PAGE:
2. Motion to Seal

Legal Standard

California Rules of Court (“CRC”) Rules 2.550 and 2.551 govern records sealed or proposed to be sealed by court order. “Unless confidentiality is required by law, court records are presumed to be open.” (CRC Rule 2.550(c).)

A party requesting that a record be filed under seal must file a motion or application for an order sealing the record. (CRC Rule 2.551(b)(1).) The motion or application must be accompanied by a memorandum and a declaration containing facts sufficient to justify the sealing. (Ibid.) “A request to seal a document. . . must be supported by a factual declaration or affidavit explaining the particular needs of the case.” (In re Marriage of Lechowick (1998) 65 Cal.App.4th 1406, 1416.)

“The court may order that a record be filed under seal only if it expressly finds facts that establish: (1) There exists an overriding interest that overcomes the right of public access to the record; (2) The overriding interest supports sealing the record; (3) A substantial probability exists that the overriding interest will be prejudiced if the record is not sealed; (4) The proposed sealing is narrowly tailored; and (5) No less restrictive means exist to achieve the overriding interest.” (CRC Rule 2.550(d).)

“An order sealing the record must: (A) Specifically state the facts that support the findings; and (B) Direct the sealing of only those documents and pages or, if reasonably practicable, portions of those documents and pages, that contain the material that needs to be placed under seal. All other portions of each document or page must be included in the public file.” (CRC Rule 2.550(e)(1).)

Discussion

DS Services moves the court for an order sealing the unredacted versions of the following documents, which were lodged conditionally under seal on June 25, 2020 in connection with Motion #1 above: (1) excerpts of the Coombs Deposition (attached as Exhibit C to the Declaration of Ashley R. Morris) and (2) the following portions of the memorandum of points and authorities: p. 8, ll. 8-23, 27-28; p. 9, ll. 1-11; p. 13, ll. 16-28 and p. 14, ll. 1-4, 9-17.

The court is inclined to continue the hearing to the date above.


[1] The motions were filed and served via email on June 25, 2020, with a “TBD” hearing date. On June 26, 2020, a “Notice of Continuance Due to COVID-19 State of Emergency Declarations” (“Notice of Continuance”) was filed, in which the motions were scheduled for hearing on July 16, 2020 at 8:30 a.m.; notice was given to all counsel. On July 16, 2020, the court continued the hearing on the motions to October 15, 2020 and ordered the parties to meet and confer to resolve issues; moving party’s counsel was ordered to give notice. On July 20, 2020, moving party filed (and served via email) its “Notice of Ruling on Defendant DS Services and Costco’s Motion for Protective Order and Motion to Seal,” advising therein of the October 15, 2020, 10:00 a.m. hearing date/time.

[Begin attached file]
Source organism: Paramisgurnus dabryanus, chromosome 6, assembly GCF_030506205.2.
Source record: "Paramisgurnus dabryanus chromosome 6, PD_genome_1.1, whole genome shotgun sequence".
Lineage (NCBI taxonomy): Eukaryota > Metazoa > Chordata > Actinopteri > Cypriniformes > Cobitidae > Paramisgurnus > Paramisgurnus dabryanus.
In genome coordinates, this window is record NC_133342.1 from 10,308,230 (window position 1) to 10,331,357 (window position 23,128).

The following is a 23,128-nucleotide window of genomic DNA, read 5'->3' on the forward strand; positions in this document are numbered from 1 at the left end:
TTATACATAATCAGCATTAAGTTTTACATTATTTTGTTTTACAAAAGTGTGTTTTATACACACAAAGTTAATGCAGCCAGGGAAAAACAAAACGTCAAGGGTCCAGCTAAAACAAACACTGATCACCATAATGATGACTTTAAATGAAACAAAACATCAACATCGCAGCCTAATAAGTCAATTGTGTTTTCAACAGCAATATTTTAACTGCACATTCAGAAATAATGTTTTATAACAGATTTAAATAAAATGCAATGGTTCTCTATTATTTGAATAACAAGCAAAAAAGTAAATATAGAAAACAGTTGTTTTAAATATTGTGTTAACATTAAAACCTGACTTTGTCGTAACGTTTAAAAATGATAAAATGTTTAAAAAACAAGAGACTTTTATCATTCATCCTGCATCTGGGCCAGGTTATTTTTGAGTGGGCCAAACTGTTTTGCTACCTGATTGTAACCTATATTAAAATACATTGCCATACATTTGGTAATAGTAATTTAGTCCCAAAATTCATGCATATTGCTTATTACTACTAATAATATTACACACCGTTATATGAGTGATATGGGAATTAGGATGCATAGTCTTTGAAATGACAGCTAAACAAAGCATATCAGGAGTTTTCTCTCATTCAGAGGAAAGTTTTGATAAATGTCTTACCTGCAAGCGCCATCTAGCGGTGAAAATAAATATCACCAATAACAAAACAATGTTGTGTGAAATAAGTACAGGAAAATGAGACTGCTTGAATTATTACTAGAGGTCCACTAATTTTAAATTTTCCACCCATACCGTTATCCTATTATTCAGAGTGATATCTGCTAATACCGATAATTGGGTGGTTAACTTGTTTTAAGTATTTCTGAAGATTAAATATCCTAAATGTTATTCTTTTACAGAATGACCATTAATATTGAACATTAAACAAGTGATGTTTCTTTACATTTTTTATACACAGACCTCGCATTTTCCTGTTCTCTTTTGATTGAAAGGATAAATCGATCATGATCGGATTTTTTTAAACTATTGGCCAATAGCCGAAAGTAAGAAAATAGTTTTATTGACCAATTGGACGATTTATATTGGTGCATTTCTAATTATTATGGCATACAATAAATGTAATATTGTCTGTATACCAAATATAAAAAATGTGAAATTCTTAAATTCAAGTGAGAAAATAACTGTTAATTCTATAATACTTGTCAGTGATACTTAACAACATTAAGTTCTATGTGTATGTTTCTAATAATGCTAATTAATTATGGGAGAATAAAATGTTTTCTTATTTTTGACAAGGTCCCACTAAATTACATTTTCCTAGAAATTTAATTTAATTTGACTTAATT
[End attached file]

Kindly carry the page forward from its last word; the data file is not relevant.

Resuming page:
Case Number: *******9102    Hearing Date: November 06, 2020    Dept: J

HEARING DATE: Friday, November 6, 2020

NOTICE: OK[1]

RE: Alba v. Sparkletts, Inc., et al. (*******9102)

______________________________________________________________________________

1. Defendant DS Services of America, Inc.’s MOTION FOR PROTECTIVE ORDER OR TO MODIFY THE PROTECTIVE ORDER ENTERED FEBRUARY 19, 2020 OR, ALTERNATIVELY, FOR RELIEF FROM WAIVER

Responding Party: Plaintiff Grace Alba, a minor, by and through her Guardian ad Litem,

Sylvia Alba

2. Defendant DS Services of America, Inc.’s MOTION TO SEAL RECORDS LODGED CONDITIONALLY UNDER SEAL

Responding Party: Plaintiff Grace Alba, a minor, by and through her Guardian ad Litem,

Sylvia Alba

Tentative Ruling

See below.

 

Background

Plaintiff Grace Alba, a minor, by and through her Guardian ad Litem, Sylvia Alba (“Plaintiff”) alleges that on December 29, 2018, Plaintiff sustained third degree burns to large parts of her body when a defective and dangerously designed water dispenser shot scalding water at her face, chest and stomach. On March 15, 2019, Plaintiff filed a complaint, asserting causes of action against Defendants Sparkletts, Inc. (“Sparkletts”), DS Services of America, Inc. (“DS Services”), Costco Wholesale Corporation (erroneously sued and served as Costco, Inc.) (“Costco”), Crystal Mountain Products, Inc. (erroneously sued as Crystal Mountain) and Does 1-50 for: